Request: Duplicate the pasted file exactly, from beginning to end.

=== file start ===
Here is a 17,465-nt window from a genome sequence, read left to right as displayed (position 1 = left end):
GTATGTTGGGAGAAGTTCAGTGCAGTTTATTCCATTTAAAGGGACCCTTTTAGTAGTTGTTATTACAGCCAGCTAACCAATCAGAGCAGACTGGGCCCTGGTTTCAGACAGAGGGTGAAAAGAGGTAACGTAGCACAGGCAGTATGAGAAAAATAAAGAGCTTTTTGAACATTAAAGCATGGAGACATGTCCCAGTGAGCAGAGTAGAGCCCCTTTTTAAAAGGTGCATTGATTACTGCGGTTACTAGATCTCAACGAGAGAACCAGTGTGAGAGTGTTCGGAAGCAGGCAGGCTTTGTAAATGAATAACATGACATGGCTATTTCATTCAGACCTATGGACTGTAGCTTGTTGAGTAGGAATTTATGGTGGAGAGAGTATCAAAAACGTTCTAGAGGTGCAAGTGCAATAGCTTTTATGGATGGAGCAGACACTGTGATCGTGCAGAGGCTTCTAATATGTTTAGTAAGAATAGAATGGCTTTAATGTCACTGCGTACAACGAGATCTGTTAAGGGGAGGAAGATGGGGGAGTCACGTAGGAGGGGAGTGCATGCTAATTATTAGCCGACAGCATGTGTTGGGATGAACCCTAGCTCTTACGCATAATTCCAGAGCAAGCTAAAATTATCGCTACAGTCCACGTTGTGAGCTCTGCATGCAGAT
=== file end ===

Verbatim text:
Here is a 17,465-nt window from a genome sequence, read left to right as displayed (position 1 = left end):
GTATGTTGGGAGAAGTTCAGTGCAGTTTATTCCATTTAAAGGGACCCTTTTAGTAGTTGTTATTACAGCCAGCTAACCAATCAGAGCAGACTGGGCCCTGGTTTCAGACAGAGGGTGAAAAGAGGTAACGTAGCACAGGCAGTATGAGAAAAATAAAGAGCTTTTTGAACATTAAAGCATGGAGACATGTCCCAGTGAGCAGAGTAGAGCCCCTTTTTAAAAGGTGCATTGATTACTGCGGTTACTAGATCTCAACGAGAGAACCAGTGTGAGAGTGTTCGGAAGCAGGCAGGCTTTGTAAATGAATAACATGACATGGCTATTTCATTCAGACCTATGGACTGTAGCTTGTTGAGTAGGAATTTATGGTGGAGAGAGTATCAAAAACGTTCTAGAGGTGCAAGTGCAATAGCTTTTATGGATGGAGCAGACACTGTGATCGTGCAGAGGCTTCTAATATGTTTAGTAAGAATAGAATGGCTTTAATGTCACTGCGTACAACGAGATCTGTTAAGGGGAGGAAGATGGGGGAGTCACGTAGGAGGGGAGTGCATGCTAATTATTAGCCGACAGCATGTGTTGGGATGAACCCTAGCTCTTACGCATAATTCCAGAGCAAGCTAAAATTATCGCTACAGTCCACGTTGTGAGCTCTGCATGCAGAT